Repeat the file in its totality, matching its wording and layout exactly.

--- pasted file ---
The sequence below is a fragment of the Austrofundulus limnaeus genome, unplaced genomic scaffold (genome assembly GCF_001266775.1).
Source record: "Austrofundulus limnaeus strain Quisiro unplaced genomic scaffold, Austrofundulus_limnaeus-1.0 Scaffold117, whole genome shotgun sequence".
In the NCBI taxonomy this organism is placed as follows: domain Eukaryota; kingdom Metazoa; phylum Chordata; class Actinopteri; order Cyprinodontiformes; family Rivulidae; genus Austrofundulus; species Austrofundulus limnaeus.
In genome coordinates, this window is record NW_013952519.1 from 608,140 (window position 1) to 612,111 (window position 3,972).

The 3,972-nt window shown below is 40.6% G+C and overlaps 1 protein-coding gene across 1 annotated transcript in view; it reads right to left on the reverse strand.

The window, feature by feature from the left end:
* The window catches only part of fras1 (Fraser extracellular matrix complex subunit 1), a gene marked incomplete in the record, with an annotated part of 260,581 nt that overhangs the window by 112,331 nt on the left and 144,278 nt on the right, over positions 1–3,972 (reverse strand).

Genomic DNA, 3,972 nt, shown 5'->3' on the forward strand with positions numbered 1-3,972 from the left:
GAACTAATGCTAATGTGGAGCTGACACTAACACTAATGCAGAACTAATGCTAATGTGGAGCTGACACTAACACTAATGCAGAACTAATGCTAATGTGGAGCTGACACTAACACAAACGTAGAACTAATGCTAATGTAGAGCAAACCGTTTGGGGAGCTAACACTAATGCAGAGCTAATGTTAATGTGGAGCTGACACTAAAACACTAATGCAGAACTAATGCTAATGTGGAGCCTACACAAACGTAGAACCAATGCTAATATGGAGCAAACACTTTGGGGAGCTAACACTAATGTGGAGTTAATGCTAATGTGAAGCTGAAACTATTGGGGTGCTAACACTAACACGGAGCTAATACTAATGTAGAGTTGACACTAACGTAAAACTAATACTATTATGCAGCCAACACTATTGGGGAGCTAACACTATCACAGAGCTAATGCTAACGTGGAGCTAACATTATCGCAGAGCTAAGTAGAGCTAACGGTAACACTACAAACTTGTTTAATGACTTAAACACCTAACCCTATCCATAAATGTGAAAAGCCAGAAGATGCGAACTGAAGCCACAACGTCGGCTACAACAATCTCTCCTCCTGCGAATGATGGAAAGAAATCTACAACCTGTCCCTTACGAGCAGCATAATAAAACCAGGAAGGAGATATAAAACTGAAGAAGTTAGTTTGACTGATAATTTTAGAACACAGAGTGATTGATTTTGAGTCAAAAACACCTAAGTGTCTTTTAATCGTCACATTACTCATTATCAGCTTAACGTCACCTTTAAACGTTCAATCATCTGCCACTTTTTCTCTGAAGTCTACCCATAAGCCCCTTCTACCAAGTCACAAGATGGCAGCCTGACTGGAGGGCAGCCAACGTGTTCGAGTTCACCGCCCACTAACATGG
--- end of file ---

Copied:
The sequence below is a fragment of the Austrofundulus limnaeus genome, unplaced genomic scaffold (genome assembly GCF_001266775.1).
Source record: "Austrofundulus limnaeus strain Quisiro unplaced genomic scaffold, Austrofundulus_limnaeus-1.0 Scaffold117, whole genome shotgun sequence".
In the NCBI taxonomy this organism is placed as follows: domain Eukaryota; kingdom Metazoa; phylum Chordata; class Actinopteri; order Cyprinodontiformes; family Rivulidae; genus Austrofundulus; species Austrofundulus limnaeus.
In genome coordinates, this window is record NW_013952519.1 from 608,140 (window position 1) to 612,111 (window position 3,972).

The 3,972-nt window shown below is 40.6% G+C and overlaps 1 protein-coding gene across 1 annotated transcript in view; it reads right to left on the reverse strand.

The window, feature by feature from the left end:
* The window catches only part of fras1 (Fraser extracellular matrix complex subunit 1), a gene marked incomplete in the record, with an annotated part of 260,581 nt that overhangs the window by 112,331 nt on the left and 144,278 nt on the right, over positions 1–3,972 (reverse strand).

Genomic DNA, 3,972 nt, shown 5'->3' on the forward strand with positions numbered 1-3,972 from the left:
GAACTAATGCTAATGTGGAGCTGACACTAACACTAATGCAGAACTAATGCTAATGTGGAGCTGACACTAACACTAATGCAGAACTAATGCTAATGTGGAGCTGACACTAACACAAACGTAGAACTAATGCTAATGTAGAGCAAACCGTTTGGGGAGCTAACACTAATGCAGAGCTAATGTTAATGTGGAGCTGACACTAAAACACTAATGCAGAACTAATGCTAATGTGGAGCCTACACAAACGTAGAACCAATGCTAATATGGAGCAAACACTTTGGGGAGCTAACACTAATGTGGAGTTAATGCTAATGTGAAGCTGAAACTATTGGGGTGCTAACACTAACACGGAGCTAATACTAATGTAGAGTTGACACTAACGTAAAACTAATACTATTATGCAGCCAACACTATTGGGGAGCTAACACTATCACAGAGCTAATGCTAACGTGGAGCTAACATTATCGCAGAGCTAAGTAGAGCTAACGGTAACACTACAAACTTGTTTAATGACTTAAACACCTAACCCTATCCATAAATGTGAAAAGCCAGAAGATGCGAACTGAAGCCACAACGTCGGCTACAACAATCTCTCCTCCTGCGAATGATGGAAAGAAATCTACAACCTGTCCCTTACGAGCAGCATAATAAAACCAGGAAGGAGATATAAAACTGAAGAAGTTAGTTTGACTGATAATTTTAGAACACAGAGTGATTGATTTTGAGTCAAAAACACCTAAGTGTCTTTTAATCGTCACATTACTCATTATCAGCTTAACGTCACCTTTAAACGTTCAATCATCTGCCACTTTTTCTCTGAAGTCTACCCATAAGCCCCTTCTACCAAGTCACAAGATGGCAGCCTGACTGGAGGGCAGCCAACGTGTTCGAGTTCACCGCCCACTAACATGG